"Throughout the history of this country, courts have given, for obvious reasons, the executive extraordinary latitude in making determinations associated with national security," said Dan Stein, president of the Federation for American Immigration Reform, a group that advocates for lower levels of legal and illegal immigration. "And this is a national security judgement, something that courts would never want to interfere with."

Critics of Trump's plan say his national security argument is undercut by his repeated calls on the campaign trail for a "Muslim ban" and his comments Friday that he wants to prioritize the immigration of persecuted Christians over Muslims. Trump's ban also applies to everyone from Syria.

David Leopold, a Cleveland immigration attorney and past president of the American Immigration Lawyers Association, said a president clearly has a right to bar certain immigrants or groups of immigrants from entering the U.S. Trump's order cited a long-standing federal law that allows a president to bar entry to any immigrants or group of immigrants who the president deems "detrimental to the interests of the United States."

"But what the Trump administration failed to do," Leopold said, "is understand that nothing in our law justifies banning an entire religion, banning an entire nationality. He's going to have to answer how he can say that all of Syria is detrimental."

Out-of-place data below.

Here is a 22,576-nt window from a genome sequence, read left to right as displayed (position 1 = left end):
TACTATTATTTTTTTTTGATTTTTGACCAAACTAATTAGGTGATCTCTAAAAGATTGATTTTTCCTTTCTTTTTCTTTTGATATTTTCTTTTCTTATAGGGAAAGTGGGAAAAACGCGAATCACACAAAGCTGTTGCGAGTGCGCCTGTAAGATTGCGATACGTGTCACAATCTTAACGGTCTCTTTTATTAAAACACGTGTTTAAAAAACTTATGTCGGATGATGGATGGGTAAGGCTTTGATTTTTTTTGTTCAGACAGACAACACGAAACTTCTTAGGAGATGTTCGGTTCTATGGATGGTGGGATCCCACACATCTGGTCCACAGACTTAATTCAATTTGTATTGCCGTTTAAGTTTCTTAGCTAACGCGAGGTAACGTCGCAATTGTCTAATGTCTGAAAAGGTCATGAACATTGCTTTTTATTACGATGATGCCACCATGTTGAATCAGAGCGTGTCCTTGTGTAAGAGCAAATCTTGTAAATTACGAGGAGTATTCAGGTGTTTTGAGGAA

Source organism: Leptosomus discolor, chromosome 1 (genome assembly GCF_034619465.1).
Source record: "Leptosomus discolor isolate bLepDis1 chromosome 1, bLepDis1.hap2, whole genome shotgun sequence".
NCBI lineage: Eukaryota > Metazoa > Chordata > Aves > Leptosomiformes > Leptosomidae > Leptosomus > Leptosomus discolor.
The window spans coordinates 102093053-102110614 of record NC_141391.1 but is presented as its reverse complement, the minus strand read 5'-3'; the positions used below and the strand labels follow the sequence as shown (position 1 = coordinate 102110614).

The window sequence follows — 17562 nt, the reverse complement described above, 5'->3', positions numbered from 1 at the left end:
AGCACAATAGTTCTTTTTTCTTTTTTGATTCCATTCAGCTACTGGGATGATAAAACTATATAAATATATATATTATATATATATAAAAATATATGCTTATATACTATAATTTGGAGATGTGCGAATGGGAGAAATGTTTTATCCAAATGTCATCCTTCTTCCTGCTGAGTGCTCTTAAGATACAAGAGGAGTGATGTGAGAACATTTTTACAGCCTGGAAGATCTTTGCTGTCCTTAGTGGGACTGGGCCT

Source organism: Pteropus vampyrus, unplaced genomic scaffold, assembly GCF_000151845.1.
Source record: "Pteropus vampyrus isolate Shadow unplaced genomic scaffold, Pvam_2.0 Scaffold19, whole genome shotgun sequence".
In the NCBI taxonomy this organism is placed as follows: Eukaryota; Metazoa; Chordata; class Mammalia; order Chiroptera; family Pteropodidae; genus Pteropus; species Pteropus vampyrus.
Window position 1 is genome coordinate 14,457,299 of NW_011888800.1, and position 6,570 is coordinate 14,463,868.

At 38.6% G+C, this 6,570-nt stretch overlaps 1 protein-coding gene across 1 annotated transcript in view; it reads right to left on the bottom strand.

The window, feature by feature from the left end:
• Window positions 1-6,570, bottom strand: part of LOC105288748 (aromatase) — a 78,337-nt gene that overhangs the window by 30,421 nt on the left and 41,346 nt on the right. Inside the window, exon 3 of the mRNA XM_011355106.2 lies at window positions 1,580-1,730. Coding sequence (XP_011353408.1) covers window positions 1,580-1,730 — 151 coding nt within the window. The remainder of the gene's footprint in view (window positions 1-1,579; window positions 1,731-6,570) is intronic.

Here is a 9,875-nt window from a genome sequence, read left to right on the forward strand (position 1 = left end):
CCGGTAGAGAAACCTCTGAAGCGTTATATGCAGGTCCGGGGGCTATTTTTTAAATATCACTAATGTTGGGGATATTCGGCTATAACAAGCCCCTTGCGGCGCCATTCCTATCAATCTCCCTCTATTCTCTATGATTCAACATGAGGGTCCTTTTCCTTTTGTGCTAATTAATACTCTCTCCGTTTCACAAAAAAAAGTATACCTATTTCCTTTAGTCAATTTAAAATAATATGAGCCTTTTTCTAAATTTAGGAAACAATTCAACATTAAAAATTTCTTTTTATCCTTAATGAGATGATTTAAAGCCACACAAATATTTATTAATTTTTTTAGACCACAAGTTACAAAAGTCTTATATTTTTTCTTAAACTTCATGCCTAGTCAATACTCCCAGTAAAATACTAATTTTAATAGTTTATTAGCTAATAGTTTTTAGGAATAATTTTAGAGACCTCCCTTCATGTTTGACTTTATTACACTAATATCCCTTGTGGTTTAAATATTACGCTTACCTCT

Leopold's argument rests largely on the Immigration and Nationality Act of 1965, which forbids discrimination against immigrants based on their "nationality, place of birth, or place of residence." The U.S. had previously used an immigration system that set a limit on the number of people who could enter the U.S. from each country, a system that heavily favored immigration from western Europe.

But that law has been set aside by presidents during national emergencies, according to Michael Hethmon, senior counsel at the Immigration Reform Law Institute, which provides legal support to legislators and politicians who want to reduce immigration.